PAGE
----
The New York Times had a disturbing story today on one element of the housing bailout plan Rep. Barney Frank (D-MA) plans to have on the floor by Thursday. The heart of Frank’s plan is the authorization of the Federal Housing Administration (FHA) to assume billions of dollars in new risk in order to artificially prop up correcting housing prices. We’ve already covered how dangerous this idea is since the FHA is already teetering toward insolvency due to bad loans just like the ones Frank now wants them to take on, but it gets even worse.

In addition the FHA program, Frank’s bill also permanently increases the cap on loans that can be sold to Freddie Mac and Fannie Mae. This move, if effective, would be a huge boon to wealthy Americans while doing nothing for middle-income home owners. But as the Times reports today, the temporary raised limit isn’t translating into any help for even wealthy borrowers. The problem:

The reason has to do with the way loans are sold and securitized. Conforming loans carry a lower interest rate in part because lenders can package and sell those loans as mortgage-backed securities directly to either Fannie Mae or Freddie Mac or to private investors who know that the housing finance agencies can buy them later. And some of those loans can be sold even before they are finalized because they qualify for the “to be announced” market that allows fixed-rate mortgage-backed securities to be traded freely as interchangeable commodities.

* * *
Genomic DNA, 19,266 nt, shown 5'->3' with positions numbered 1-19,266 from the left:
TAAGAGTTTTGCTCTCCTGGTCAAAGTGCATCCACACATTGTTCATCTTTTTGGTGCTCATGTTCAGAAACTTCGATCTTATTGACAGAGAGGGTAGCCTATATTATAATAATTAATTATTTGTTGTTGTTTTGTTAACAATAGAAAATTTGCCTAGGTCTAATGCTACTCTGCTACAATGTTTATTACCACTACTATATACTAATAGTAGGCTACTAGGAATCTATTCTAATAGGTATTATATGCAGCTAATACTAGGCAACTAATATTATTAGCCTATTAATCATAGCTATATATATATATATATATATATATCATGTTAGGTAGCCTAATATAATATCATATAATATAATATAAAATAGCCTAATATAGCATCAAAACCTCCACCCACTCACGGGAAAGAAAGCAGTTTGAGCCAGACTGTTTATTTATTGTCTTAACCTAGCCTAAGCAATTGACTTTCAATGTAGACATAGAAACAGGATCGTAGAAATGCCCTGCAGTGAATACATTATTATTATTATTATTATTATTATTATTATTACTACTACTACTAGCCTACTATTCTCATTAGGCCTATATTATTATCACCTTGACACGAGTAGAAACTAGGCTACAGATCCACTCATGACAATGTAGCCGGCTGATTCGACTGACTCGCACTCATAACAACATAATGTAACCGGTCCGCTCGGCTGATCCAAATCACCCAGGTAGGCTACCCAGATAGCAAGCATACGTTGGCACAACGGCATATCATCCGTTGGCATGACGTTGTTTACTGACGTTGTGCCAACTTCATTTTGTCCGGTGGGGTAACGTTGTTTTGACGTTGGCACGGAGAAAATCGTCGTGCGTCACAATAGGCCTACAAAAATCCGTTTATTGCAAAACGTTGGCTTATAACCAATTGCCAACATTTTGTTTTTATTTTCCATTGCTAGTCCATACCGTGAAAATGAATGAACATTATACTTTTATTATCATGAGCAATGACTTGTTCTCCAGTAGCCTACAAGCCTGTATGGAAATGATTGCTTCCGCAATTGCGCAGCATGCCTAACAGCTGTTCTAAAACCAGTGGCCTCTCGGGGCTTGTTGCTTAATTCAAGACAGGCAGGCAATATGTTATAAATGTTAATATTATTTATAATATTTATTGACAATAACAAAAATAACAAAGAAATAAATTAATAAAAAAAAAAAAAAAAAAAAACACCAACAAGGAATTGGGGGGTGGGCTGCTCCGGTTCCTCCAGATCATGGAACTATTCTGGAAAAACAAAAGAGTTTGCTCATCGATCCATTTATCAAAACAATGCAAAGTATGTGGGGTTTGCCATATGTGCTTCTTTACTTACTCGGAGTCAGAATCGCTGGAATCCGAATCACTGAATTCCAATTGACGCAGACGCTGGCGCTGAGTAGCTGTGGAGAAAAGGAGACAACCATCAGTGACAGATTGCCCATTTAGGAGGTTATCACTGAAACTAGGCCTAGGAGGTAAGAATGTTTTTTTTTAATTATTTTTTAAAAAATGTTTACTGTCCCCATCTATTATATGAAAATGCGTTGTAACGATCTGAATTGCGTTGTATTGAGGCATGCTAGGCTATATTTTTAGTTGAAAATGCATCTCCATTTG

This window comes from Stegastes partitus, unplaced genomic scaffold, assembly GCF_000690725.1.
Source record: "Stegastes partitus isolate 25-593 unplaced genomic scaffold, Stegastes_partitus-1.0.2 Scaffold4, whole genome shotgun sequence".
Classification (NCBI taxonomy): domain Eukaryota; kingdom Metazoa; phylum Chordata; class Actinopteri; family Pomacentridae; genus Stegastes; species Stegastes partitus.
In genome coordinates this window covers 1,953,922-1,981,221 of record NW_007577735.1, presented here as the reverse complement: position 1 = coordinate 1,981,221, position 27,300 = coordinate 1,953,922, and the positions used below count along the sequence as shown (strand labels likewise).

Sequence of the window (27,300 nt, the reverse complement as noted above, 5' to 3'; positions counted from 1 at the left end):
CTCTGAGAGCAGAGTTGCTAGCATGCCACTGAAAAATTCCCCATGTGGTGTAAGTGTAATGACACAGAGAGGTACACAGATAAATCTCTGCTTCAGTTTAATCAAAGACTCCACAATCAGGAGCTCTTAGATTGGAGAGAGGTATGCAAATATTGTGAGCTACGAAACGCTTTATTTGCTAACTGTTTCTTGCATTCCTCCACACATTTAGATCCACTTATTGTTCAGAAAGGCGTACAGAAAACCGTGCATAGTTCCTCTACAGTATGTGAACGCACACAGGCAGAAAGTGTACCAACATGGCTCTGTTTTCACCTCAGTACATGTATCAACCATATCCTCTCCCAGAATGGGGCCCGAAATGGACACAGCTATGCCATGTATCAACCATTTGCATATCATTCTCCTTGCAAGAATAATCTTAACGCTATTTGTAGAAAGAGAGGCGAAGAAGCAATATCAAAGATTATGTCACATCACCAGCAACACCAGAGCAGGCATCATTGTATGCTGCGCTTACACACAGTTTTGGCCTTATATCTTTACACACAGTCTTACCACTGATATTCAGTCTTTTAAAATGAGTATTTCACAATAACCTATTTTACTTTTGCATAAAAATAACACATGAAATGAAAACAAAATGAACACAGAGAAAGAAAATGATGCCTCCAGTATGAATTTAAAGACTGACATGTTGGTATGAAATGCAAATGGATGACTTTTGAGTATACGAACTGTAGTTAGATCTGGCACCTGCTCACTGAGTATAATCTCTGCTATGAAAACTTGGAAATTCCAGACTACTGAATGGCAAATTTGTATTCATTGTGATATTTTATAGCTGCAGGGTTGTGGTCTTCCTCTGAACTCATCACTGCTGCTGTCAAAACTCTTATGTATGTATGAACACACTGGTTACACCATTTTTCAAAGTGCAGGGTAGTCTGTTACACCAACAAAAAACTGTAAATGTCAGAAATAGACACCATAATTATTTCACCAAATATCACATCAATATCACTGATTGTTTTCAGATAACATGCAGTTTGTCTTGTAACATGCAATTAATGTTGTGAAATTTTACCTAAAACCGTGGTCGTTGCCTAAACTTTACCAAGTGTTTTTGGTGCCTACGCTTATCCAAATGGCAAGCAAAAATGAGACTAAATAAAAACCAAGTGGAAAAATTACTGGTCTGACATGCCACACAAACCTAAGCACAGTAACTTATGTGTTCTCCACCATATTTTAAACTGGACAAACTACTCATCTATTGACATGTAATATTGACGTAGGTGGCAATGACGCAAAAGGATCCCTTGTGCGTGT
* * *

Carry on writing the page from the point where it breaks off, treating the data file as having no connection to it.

An influential trade group of the nation’s largest financial institutions, the Securities Industry and Financial Markets Association, recently made a key decision that some critics say has kept those rates from dropping. The association decided that loans above $417,000 — even those jumbo loans now considered by law as conforming — would not be eligible to participate in the “to be announced” market.

Sean Davy, a managing director at the trade association, said that lumping the new loans in with the smaller conforming ones could have created enough uncertainty and instability to drive up rates on the conventional loans.

But critics in Congress counter that lenders and the mortgage-backed securities industry have dragged their feet.

So to recap: The main cause of this whole housing blunder has been loose lending standards. The industry is self-correcting to tighten standards, but Congress wants to prop up artificially high housing prices so they are pushing industry to drop their own self corrective market fixes so that the tax payer can take on more risky bad mortgages.

This makes no sense at all. No wonder this bill is flying through Congress and will probably pass tomorrow.